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The guys stared around, for once in complete agreement. They clearly didn’t know what we should do next. But … maybe I did.
“Longshot might help us,” I said. “He did once before.”
I led the way over to the wagon, half the length of the enclave. Longshot stood watch while men unloaded. He glanced over at us with a friendly air. Through my gla.s.ses, I noticed the lines on his face in the daylight more. He had a long, droopy bunch of hair on top of his mouth, and I’d never seen that on anyone before, either.
“Something else I can do you for?” he asked.
I nodded. “Is there anywhere we can stay while we wait for news of our friend?”
In truth, we needed a permanent place because we’d find a way to fit in here. There was nothing better out there; we already knew it. But one step at a time. Given our dirt, we’d sure need his help in securing shelter.
Longshot thought and then said, “Momma Oaks will take you in. She has a couple of spare rooms now. Lost one boy to Muties, and the other’s married.” He paused, looked us over, and added, “Say I sent you.” He went on to describe the house and how we could find it.
“I can’t thank you enough.” Then I realized I could help in turn. “We saw Freaks—that is, Muties—not too far from here. They’re smart too. You need to be prepared to fight.”
Unlike Silk he didn’t dismiss the warning. Instead he hefted the weapon he’d called Old Girl. “We’re always ready.”
I followed his gaze to the Hunters on the walls. “Do you get many attacks?”
“Less than we used to,” he answered. “But we haven’t gotten comfortable. Seen too many outposts pay the price.”
I relaxed a little, seeing tragedy wouldn’t repeat itself here. They were alert and wary. With a nod, I went to collect our belongings. It wasn’t much, but the few things I had in my bag—that was all that remained of the College enclave—the underground tribes, as Stalker called us. Longshot gave us a wave and then went back to supervising the work.
Stalker roved ahead of us, taking in the sights; local girls paused and gazed at him wide-eyed. He returned their looks with a wolfish grin. Fade walked more slowly, head down, sorrow in the set of his shoulders.
I touched him on the arm. “Don’t worry. Tegan will get better.”
He looked at me with his black eyes and nodded, but I wasn’t sure if he believed me. We’d lost a lot of people along the road. I thought maybe he looked at Tegan, and saw Banner and Pearl. I had to trust Doc Tuttle could save her. Any other outcome would break my heart.
This time, Fade led the way; this settlement wasn’t too big, but it was so bright and lovely that it hurt me a little to look around, not just from the sun. I wished the brats could see all the marvels, particularly 26. She’d like it here.
We found the place easily. It was bigger than some of the other buildings in town, taller too, and it had been coated with white paint that made it shine in the sun. Dark wood offered a pretty contrast, and there were even plants out front, blooming pink and red and yellow.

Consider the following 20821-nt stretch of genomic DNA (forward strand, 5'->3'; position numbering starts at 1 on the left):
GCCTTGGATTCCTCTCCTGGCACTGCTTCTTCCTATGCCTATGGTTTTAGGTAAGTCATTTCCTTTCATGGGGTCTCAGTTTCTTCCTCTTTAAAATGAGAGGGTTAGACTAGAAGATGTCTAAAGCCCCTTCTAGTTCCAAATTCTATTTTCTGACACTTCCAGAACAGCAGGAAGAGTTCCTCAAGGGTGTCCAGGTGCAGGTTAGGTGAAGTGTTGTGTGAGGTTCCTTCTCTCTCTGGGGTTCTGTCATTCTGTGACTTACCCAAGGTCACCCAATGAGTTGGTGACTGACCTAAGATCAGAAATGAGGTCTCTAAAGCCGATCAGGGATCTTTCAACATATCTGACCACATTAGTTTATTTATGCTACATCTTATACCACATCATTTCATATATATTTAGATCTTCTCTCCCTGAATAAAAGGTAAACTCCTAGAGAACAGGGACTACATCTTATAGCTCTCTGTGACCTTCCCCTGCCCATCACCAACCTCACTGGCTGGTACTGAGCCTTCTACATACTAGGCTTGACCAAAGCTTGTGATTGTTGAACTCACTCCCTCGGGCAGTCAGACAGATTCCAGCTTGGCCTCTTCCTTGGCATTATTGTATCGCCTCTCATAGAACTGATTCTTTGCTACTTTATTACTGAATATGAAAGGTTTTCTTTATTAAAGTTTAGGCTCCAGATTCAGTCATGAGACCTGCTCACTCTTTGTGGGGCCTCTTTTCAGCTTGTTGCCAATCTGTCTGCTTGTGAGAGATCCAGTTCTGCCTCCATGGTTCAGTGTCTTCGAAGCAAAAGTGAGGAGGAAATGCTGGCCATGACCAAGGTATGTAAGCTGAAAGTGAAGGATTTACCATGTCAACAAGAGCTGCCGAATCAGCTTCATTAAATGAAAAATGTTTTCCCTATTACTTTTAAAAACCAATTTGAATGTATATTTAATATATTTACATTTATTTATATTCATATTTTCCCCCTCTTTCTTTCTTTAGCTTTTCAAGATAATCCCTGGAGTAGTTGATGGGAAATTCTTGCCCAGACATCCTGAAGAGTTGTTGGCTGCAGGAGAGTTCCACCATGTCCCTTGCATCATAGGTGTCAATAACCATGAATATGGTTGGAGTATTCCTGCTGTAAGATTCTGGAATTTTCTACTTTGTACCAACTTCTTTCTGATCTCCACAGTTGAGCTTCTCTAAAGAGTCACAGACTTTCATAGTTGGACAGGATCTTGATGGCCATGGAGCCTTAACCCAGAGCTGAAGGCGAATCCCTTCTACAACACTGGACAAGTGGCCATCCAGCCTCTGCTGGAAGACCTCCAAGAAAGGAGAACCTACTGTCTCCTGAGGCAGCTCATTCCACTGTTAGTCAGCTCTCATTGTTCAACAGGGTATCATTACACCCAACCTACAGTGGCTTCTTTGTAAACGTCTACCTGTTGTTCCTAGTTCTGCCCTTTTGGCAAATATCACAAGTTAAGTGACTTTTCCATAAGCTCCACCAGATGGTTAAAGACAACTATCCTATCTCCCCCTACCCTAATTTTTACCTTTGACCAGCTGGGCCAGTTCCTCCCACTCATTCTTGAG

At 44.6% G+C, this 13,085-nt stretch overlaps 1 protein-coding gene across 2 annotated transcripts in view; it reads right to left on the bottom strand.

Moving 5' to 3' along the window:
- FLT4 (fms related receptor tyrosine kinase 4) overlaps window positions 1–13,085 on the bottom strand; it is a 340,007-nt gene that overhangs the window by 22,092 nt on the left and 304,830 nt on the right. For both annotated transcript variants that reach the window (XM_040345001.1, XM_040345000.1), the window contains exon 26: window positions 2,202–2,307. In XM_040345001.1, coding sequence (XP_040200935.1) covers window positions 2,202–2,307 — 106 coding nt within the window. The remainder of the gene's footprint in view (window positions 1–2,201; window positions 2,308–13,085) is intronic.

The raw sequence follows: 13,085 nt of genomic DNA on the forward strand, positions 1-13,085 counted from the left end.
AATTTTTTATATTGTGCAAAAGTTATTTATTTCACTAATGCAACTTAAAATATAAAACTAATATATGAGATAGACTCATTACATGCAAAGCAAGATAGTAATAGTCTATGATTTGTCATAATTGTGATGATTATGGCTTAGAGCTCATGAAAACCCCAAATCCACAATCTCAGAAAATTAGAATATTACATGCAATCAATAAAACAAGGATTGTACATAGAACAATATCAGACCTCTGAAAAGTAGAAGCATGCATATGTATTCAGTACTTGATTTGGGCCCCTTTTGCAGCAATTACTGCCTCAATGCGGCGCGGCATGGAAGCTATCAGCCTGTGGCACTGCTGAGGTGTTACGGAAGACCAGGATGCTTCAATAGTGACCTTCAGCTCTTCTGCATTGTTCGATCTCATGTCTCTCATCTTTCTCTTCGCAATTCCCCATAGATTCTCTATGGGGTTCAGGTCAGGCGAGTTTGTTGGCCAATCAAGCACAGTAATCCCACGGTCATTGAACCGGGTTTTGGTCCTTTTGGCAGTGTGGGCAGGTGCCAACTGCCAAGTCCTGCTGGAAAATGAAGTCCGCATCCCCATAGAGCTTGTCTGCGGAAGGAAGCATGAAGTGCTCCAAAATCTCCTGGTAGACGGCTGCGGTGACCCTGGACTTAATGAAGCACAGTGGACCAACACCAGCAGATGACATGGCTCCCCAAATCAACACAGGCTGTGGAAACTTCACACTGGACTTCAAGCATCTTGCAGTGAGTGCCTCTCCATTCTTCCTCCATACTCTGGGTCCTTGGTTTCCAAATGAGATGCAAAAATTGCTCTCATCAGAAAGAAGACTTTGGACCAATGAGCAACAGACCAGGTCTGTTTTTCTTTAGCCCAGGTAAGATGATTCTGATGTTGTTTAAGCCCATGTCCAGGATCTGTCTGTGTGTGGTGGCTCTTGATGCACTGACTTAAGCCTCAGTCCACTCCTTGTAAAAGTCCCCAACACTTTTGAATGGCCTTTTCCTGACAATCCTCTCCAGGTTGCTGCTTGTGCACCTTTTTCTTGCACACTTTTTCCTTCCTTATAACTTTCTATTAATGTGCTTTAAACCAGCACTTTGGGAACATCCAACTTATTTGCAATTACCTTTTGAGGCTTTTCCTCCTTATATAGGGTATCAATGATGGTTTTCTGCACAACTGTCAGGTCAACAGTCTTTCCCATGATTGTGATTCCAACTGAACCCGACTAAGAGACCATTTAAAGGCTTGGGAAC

I slicked back my hair nervously and then drummed my knuckles on the door. The woman who opened it had to be as old as Longshot. I couldn’t get over the shock of it, no matter how many of these faces I saw. She drew back at the sight of us, and probably the smell as well. Her eyes widened when she noticed Stalker’s ink and his scars. Wisely, the boys left the talking to me.
“What do you want?” Her tone wasn’t friendly.
“Longshot sent us over. He said you might let us sleep in your spare rooms.”
“And why would I do that? You lot are filthy.”
This wasn’t going well, so I dredged up my best manners, learned through trying to appease the elders—and Silk, of course. “Please, sir. We’ll clean up outside and we can help with work if you tell us what needs doing. We’ve come a very long ways.”
“Oh?” That piqued her interest. “From where? Appleton?”
At first I couldn’t remember the name of the ruins. I’d seen it, I thought, at the library. I squeezed my mind tight, trying to dig it out, and then I had it. I said the name out loud, though probably wrong.
Her face paled. “You lie. n.o.body lives there anymore. Not since the evacuations.”
“It’s not a lie,” Stalker growled.
I put up a hand, not wanting him to scare her. She was already upset with us. If she thought he was dangerous, she’d shut the door, and then where would we be?
“Show her the book,” Fade said softly.
I smiled, dug into my battered bag, and pulled out our copy of The Day Boy and the Night Girl. She took it with reverent hands, examining the age of it, and then she opened it and flipped to the back. An old yellow card was stuck there, stamped with the letters PROPERTY OF THE NY PUBLIC LIBRARY.
Her eyes lifted and met mine. “You do come from the city. I must tell the town council at once. Edmund!” she called to someone out of sight. “Listen, there are people living to the south in Gotham.”
“Are there?” a man asked.
I heard movement and then he stood beside his wife, peering at us. He, too, was old in a way that lightened my heart. His face spoke of years lived, not lost to the withering sickness. Maybe living here could grant us that health.
Momma Oaks murmured, “Come in. You must tell me your story, child.”
I almost said, I’m not a child, I’m a Huntress—the very last, but then I looked on her kindly face and knew the truth would scar her in ways she might not be able to bear. When she opened the door to us fully, we went inside.